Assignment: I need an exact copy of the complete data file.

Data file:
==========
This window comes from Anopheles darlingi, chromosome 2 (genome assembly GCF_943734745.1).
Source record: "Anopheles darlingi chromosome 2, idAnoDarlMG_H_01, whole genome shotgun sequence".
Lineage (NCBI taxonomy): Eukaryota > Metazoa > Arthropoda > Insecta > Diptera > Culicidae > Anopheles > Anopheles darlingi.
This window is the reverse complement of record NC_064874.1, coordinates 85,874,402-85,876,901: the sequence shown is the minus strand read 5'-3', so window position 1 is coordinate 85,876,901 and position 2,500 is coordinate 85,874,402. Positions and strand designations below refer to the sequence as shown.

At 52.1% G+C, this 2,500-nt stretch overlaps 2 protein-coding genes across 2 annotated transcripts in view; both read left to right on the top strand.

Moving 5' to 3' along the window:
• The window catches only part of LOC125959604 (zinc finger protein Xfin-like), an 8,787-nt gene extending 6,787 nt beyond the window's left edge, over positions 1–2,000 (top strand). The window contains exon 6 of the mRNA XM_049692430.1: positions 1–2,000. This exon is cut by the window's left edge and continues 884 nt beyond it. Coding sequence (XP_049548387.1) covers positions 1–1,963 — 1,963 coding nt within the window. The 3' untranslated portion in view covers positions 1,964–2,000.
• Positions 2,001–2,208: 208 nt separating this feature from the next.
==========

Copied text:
This window comes from Anopheles darlingi, chromosome 2 (genome assembly GCF_943734745.1).
Source record: "Anopheles darlingi chromosome 2, idAnoDarlMG_H_01, whole genome shotgun sequence".
Lineage (NCBI taxonomy): Eukaryota > Metazoa > Arthropoda > Insecta > Diptera > Culicidae > Anopheles > Anopheles darlingi.
This window is the reverse complement of record NC_064874.1, coordinates 85,874,402-85,876,901: the sequence shown is the minus strand read 5'-3', so window position 1 is coordinate 85,876,901 and position 2,500 is coordinate 85,874,402. Positions and strand designations below refer to the sequence as shown.

At 52.1% G+C, this 2,500-nt stretch overlaps 2 protein-coding genes across 2 annotated transcripts in view; both read left to right on the top strand.

Moving 5' to 3' along the window:
• The window catches only part of LOC125959604 (zinc finger protein Xfin-like), an 8,787-nt gene extending 6,787 nt beyond the window's left edge, over positions 1–2,000 (top strand). The window contains exon 6 of the mRNA XM_049692430.1: positions 1–2,000. This exon is cut by the window's left edge and continues 884 nt beyond it. Coding sequence (XP_049548387.1) covers positions 1–1,963 — 1,963 coding nt within the window. The 3' untranslated portion in view covers positions 1,964–2,000.
• Positions 2,001–2,208: 208 nt separating this feature from the next.